This week, Delta polled what TU Delft students and staff think about the possible implementation of a QR-code check on campus. And what does the TU Delft community think of the government’s idea to temporarily deny access to campus for unvaccinated people? That is the so-called 2G variant that is currently a hot topic of debate. You would only gain access to certain locations if you have been healed from a coronavirus infection or vaccinated (a negative coronavirus test is no longer sufficient).
1448 people completed the survey: 1025 students, 154 lecturers and 269 support personnel. 90 percent of the respondents have been vaccinated. The level of vaccination in all target groups was high: students 90 percent, lecturers 95 percent and support staff 89 percent.
More than half of all those surveyed is a proponent of stricter access criteria. 53 percent of those surveyed would consider it acceptable to forbid access to unvaccinated students, staff and other campus visitors. Lecturers are especially in favour (64 percent).
Students and support staff seem to be more tolerant of unvaccinated people. There are more unvaccinated people in these target groups, which could partly explain the difference. When asked whether unvaccinated students should be denied access to campus, 53 percent of the students and 48 percent of the support staff agreed.
Slightly more than half of them felt that campus should be closed to unvaccinated employees if they can also do their work remotely. Again, lecturers are especially in favour (65 percent), students (51 percent) and support staff (54 percent) are more tolerant.
Strikingly, several concerned employees left comments at the end of the survey. They have noted that the students are being worn down. “I am willing to comply with the strictest measures if that means that the students can go back to ‘normal’ studying. Delay is practically inevitable and drop-out threatens. It is terrible if after working so hard for your study programme, you suddenly can’t do it,” wrote one lecturer.
Of the respondents who were not vaccinated, only 9 percent said they would get vaccinated if a proof of vaccination or recovery is required for access to campus. Thus, the 2G proposal seems to be a less effective measure to convince people to be vaccinated (at least at the university).
But regarding the number of short-term infections, the measure can make a difference. Based on models commissioned by Fieldlab evenementen, members of the Safety Sciences research group (Faculty of Technology, Policy and Management, TPM) calculated that a 2G policy at events leads to 25 percent fewer infections and 93 percent fewer hospital admissions than a 3G policy. The same effect can be expected at lectures at the university, claimed the researchers when asked.
- Read also: ‘2G leads to fewer infections in lectures’
When asked about the best way to organise education in the near future, opinions differed widely. Only 5 to 6 percent of the students and lecturers would prefer to have all education online. 37 percent of the students and 44 percent of the lecturers would prefer a mix: partly on campus (in combination with a QR-code check), partly online. About 45 percent of both groups would prefer to have all of the education on campus, whether combined or not with QR codes or mandatory coronavirus tests. 13 percent of the respondents opt for entirely different options such as partly on campus without a QR-code check and partly online.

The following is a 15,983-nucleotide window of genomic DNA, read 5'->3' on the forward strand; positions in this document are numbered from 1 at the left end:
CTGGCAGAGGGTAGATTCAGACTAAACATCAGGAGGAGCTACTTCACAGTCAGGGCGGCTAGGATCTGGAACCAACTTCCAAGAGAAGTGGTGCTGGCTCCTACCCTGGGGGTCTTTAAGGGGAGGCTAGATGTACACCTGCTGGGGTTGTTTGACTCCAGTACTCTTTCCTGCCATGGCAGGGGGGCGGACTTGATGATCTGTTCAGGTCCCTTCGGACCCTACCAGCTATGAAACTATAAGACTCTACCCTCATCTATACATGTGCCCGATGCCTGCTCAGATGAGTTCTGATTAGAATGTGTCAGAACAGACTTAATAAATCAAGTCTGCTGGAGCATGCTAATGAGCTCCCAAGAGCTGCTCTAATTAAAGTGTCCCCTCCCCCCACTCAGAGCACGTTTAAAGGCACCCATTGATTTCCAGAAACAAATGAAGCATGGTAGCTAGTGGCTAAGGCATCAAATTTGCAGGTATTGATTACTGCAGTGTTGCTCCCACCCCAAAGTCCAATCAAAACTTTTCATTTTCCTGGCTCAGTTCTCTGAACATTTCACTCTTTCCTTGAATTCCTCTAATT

“Partly on campus; and certainly for skills training. And then without a QR-code check, but with sound hygiene measures,” wrote one respondent. Another felt that TU Delft should make the threshold as low as possible for students to prevent dropping out. “I even believe that this is an extremely urgent measure. Staying motivated under these conditions is no easy task.”
The survey was conducted from 5:00 PM on Monday 15 November 15 to 10:00 AM on Thursday 18 November, and was announced on all Delta communication channels (website, newsletter and social media).
1,545 respondents filled in the survey. 97 participants did not complete the questionnaire. This left 1,448 usable and fully completed surveys. Of these 1,448 respondents, 70.78 percent were students, 10.64 percent were lecturers, and 18.58 percent worked as support personnel.
This representation deviates somewhat from the actual distribution at TU Delft with 27,927 students (reference date 1 October 2021), 5,166 academic employees and 2,369 support employees (reference date 1 March 2021). If we convert these numbers into percentages, then the students and lecturers are slightly underrepresented in the survey, and support staff slightly overrepresented.
For an estimated total population of 27,927 students and 7,535 employees (total 35,462), 1,448 usable questionnaires were completed. With a confidentiality interval of 95 percent, the error margin is thus 2.52 percent. The error margin represents the extent to which the survey results match the entire population. If 60 percent of the respondents answered ‘yes’ with an error margin of 2.52 percent, it means that between 57.48 percent (60-2.52) and 62.52 percent (60+2.52) of all people in the general TU Delft population feel that the answer must be ‘yes’.
It must be noted that the survey could also have been taken by people who have no active position within TU Delft. Because we distributed the questionnaire only through our own channels, we assume that the vast majority of respondents were TU Delft students and employees.
More information about the survey and the figures is available upon request.